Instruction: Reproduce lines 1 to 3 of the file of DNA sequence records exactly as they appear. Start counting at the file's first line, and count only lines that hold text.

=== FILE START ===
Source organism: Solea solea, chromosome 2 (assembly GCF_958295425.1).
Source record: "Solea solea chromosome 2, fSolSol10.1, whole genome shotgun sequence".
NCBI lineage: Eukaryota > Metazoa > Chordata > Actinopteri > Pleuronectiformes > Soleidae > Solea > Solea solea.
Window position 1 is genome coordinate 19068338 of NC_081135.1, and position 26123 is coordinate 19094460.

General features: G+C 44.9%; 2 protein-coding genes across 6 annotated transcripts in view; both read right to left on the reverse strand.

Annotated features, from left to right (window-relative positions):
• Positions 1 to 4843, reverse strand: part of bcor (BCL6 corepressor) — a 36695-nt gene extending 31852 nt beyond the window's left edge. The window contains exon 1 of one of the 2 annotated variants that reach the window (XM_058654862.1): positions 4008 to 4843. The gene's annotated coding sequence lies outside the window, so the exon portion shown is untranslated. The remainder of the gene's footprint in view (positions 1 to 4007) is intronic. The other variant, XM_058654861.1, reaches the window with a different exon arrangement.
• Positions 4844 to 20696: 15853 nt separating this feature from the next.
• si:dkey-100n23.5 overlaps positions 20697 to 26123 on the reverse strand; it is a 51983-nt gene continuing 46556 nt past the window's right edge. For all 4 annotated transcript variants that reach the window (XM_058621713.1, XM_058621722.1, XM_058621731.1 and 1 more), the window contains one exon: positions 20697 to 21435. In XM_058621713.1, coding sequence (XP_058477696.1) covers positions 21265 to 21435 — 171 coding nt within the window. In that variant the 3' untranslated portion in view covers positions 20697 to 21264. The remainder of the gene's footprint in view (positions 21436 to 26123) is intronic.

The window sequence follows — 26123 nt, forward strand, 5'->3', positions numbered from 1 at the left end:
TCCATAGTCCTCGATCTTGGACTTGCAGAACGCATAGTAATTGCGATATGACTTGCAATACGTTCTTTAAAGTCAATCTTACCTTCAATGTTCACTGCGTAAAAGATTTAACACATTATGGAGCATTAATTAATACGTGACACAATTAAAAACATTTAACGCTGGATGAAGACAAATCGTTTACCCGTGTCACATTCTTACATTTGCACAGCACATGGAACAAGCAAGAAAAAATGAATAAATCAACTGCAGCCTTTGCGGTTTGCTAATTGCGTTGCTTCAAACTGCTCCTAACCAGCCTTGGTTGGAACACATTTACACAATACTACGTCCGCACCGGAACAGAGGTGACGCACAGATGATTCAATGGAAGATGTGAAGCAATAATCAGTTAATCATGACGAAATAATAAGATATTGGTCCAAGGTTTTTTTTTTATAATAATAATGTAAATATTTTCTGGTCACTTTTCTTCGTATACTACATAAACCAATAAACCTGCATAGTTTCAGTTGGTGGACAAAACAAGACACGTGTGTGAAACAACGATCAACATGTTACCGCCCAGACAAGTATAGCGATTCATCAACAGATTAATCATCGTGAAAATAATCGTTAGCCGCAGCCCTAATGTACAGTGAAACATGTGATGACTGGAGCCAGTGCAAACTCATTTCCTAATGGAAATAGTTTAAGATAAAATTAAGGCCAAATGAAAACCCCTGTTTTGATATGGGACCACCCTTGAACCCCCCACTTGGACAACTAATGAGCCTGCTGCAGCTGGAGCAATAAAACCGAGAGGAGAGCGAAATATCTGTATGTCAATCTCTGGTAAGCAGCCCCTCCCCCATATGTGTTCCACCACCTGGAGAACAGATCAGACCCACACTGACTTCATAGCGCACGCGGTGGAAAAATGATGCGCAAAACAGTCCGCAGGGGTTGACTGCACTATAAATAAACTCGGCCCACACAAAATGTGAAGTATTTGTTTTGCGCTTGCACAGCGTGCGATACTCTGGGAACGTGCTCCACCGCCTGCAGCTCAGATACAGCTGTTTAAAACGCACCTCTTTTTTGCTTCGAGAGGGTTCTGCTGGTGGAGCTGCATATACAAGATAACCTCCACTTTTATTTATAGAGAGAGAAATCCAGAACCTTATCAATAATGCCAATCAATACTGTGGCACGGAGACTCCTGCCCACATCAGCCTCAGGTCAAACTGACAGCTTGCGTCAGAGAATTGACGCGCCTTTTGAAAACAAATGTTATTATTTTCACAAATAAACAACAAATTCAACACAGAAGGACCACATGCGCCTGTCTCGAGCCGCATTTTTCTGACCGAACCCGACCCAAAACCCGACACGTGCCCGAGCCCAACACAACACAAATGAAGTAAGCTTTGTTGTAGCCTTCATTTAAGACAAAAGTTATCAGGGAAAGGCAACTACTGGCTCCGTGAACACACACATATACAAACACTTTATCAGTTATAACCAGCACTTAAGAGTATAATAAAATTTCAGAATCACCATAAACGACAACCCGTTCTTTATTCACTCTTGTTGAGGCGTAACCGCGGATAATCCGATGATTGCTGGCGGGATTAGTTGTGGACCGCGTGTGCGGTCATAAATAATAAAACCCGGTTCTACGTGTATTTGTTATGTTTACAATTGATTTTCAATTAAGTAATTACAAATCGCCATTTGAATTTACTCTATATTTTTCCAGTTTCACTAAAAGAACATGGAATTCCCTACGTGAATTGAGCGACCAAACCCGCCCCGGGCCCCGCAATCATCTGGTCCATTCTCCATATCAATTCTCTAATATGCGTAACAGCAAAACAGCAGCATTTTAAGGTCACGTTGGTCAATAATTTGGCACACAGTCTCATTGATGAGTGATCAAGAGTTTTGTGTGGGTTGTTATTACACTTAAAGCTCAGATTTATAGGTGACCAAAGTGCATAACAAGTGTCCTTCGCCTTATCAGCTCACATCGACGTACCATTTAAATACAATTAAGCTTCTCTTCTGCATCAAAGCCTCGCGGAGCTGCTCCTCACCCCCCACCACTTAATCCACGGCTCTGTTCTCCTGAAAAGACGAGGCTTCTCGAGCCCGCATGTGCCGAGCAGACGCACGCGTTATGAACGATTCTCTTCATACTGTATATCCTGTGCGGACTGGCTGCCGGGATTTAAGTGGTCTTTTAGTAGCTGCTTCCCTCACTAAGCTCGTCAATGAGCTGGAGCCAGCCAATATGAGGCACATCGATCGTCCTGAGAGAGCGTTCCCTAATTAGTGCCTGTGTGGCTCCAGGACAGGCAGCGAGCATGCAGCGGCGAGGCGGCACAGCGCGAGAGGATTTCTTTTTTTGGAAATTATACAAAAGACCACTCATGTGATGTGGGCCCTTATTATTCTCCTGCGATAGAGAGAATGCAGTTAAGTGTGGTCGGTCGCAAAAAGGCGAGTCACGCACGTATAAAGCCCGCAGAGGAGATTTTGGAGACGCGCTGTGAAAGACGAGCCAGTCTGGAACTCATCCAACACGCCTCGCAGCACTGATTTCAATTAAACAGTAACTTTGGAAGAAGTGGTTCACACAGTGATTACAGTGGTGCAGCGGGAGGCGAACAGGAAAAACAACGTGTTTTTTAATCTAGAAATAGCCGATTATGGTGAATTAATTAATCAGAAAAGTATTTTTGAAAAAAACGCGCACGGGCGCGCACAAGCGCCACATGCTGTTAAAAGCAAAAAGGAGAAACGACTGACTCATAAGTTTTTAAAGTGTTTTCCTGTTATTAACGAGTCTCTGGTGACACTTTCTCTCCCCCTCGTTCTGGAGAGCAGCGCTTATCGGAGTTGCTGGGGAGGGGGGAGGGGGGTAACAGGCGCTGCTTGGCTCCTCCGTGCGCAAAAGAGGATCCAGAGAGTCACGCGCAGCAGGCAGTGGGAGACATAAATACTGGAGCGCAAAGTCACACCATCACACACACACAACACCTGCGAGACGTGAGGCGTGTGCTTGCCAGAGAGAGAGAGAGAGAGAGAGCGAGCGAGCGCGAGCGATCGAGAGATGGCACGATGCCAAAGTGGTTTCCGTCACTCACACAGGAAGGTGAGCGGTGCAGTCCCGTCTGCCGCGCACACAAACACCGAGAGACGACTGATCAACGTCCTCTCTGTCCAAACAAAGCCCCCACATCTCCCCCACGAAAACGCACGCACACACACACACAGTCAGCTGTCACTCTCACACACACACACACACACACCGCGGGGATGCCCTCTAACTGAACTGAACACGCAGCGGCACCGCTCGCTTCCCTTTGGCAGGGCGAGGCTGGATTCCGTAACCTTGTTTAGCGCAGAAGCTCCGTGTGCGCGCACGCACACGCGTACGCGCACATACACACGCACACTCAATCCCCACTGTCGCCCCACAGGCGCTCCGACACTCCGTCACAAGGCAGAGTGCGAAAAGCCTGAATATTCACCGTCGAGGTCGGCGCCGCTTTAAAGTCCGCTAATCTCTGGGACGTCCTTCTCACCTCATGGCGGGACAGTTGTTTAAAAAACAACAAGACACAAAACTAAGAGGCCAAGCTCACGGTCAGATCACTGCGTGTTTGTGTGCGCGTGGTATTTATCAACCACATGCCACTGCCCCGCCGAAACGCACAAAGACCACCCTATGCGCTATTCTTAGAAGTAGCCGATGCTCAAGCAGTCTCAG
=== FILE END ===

Source organism: Solea solea, chromosome 2 (assembly GCF_958295425.1).
Source record: "Solea solea chromosome 2, fSolSol10.1, whole genome shotgun sequence".
NCBI lineage: Eukaryota > Metazoa > Chordata > Actinopteri > Pleuronectiformes > Soleidae > Solea > Solea solea.